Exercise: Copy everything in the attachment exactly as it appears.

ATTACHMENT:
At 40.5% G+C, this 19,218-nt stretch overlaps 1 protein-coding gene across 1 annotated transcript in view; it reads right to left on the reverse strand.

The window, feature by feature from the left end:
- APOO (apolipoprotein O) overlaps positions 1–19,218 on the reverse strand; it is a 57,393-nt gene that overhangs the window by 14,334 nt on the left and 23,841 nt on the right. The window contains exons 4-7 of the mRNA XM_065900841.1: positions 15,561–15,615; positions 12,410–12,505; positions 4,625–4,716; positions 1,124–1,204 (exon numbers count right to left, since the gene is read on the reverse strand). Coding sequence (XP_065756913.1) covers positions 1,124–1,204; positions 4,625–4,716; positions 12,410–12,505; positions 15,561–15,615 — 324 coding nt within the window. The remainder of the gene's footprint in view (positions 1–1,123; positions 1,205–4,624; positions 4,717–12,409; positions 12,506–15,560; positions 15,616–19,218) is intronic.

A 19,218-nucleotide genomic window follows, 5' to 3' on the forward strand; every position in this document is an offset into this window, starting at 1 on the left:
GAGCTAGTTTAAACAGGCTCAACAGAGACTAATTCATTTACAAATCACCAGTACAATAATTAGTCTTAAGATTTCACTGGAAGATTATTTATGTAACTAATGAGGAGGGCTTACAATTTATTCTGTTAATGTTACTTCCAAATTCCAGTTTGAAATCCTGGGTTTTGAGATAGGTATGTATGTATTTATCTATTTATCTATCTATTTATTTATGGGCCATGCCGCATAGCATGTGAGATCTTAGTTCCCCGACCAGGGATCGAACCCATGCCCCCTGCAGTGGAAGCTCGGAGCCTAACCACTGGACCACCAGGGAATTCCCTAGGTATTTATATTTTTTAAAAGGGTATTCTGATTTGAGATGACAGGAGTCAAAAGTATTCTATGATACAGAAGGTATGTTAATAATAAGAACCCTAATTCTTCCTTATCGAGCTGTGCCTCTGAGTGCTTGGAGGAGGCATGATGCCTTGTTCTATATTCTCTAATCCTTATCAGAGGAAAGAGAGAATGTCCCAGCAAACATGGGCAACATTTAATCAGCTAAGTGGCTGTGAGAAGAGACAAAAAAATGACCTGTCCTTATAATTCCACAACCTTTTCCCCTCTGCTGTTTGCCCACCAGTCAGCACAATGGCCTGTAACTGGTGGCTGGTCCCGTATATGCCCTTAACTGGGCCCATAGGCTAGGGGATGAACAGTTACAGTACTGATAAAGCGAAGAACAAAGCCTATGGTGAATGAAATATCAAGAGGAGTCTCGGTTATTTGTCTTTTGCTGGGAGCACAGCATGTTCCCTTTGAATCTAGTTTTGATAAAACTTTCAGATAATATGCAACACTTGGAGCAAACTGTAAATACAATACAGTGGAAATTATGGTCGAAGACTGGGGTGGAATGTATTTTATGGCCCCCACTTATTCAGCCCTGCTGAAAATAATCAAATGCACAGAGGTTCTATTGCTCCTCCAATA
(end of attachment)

At 40.5% G+C, this 19,218-nt stretch overlaps 1 protein-coding gene across 1 annotated transcript in view; it reads right to left on the reverse strand.

The window, feature by feature from the left end:
- APOO (apolipoprotein O) overlaps positions 1–19,218 on the reverse strand; it is a 57,393-nt gene that overhangs the window by 14,334 nt on the left and 23,841 nt on the right. The window contains exons 4-7 of the mRNA XM_065900841.1: positions 15,561–15,615; positions 12,410–12,505; positions 4,625–4,716; positions 1,124–1,204 (exon numbers count right to left, since the gene is read on the reverse strand). Coding sequence (XP_065756913.1) covers positions 1,124–1,204; positions 4,625–4,716; positions 12,410–12,505; positions 15,561–15,615 — 324 coding nt within the window. The remainder of the gene's footprint in view (positions 1–1,123; positions 1,205–4,624; positions 4,717–12,409; positions 12,506–15,560; positions 15,616–19,218) is intronic.

A 19,218-nucleotide genomic window follows, 5' to 3' on the forward strand; every position in this document is an offset into this window, starting at 1 on the left:
GAGCTAGTTTAAACAGGCTCAACAGAGACTAATTCATTTACAAATCACCAGTACAATAATTAGTCTTAAGATTTCACTGGAAGATTATTTATGTAACTAATGAGGAGGGCTTACAATTTATTCTGTTAATGTTACTTCCAAATTCCAGTTTGAAATCCTGGGTTTTGAGATAGGTATGTATGTATTTATCTATTTATCTATCTATTTATTTATGGGCCATGCCGCATAGCATGTGAGATCTTAGTTCCCCGACCAGGGATCGAACCCATGCCCCCTGCAGTGGAAGCTCGGAGCCTAACCACTGGACCACCAGGGAATTCCCTAGGTATTTATATTTTTTAAAAGGGTATTCTGATTTGAGATGACAGGAGTCAAAAGTATTCTATGATACAGAAGGTATGTTAATAATAAGAACCCTAATTCTTCCTTATCGAGCTGTGCCTCTGAGTGCTTGGAGGAGGCATGATGCCTTGTTCTATATTCTCTAATCCTTATCAGAGGAAAGAGAGAATGTCCCAGCAAACATGGGCAACATTTAATCAGCTAAGTGGCTGTGAGAAGAGACAAAAAAATGACCTGTCCTTATAATTCCACAACCTTTTCCCCTCTGCTGTTTGCCCACCAGTCAGCACAATGGCCTGTAACTGGTGGCTGGTCCCGTATATGCCCTTAACTGGGCCCATAGGCTAGGGGATGAACAGTTACAGTACTGATAAAGCGAAGAACAAAGCCTATGGTGAATGAAATATCAAGAGGAGTCTCGGTTATTTGTCTTTTGCTGGGAGCACAGCATGTTCCCTTTGAATCTAGTTTTGATAAAACTTTCAGATAATATGCAACACTTGGAGCAAACTGTAAATACAATACAGTGGAAATTATGGTCGAAGACTGGGGTGGAATGTATTTTATGGCCCCCACTTATTCAGCCCTGCTGAAAATAATCAAATGCACAGAGGTTCTATTGCTCCTCCAATA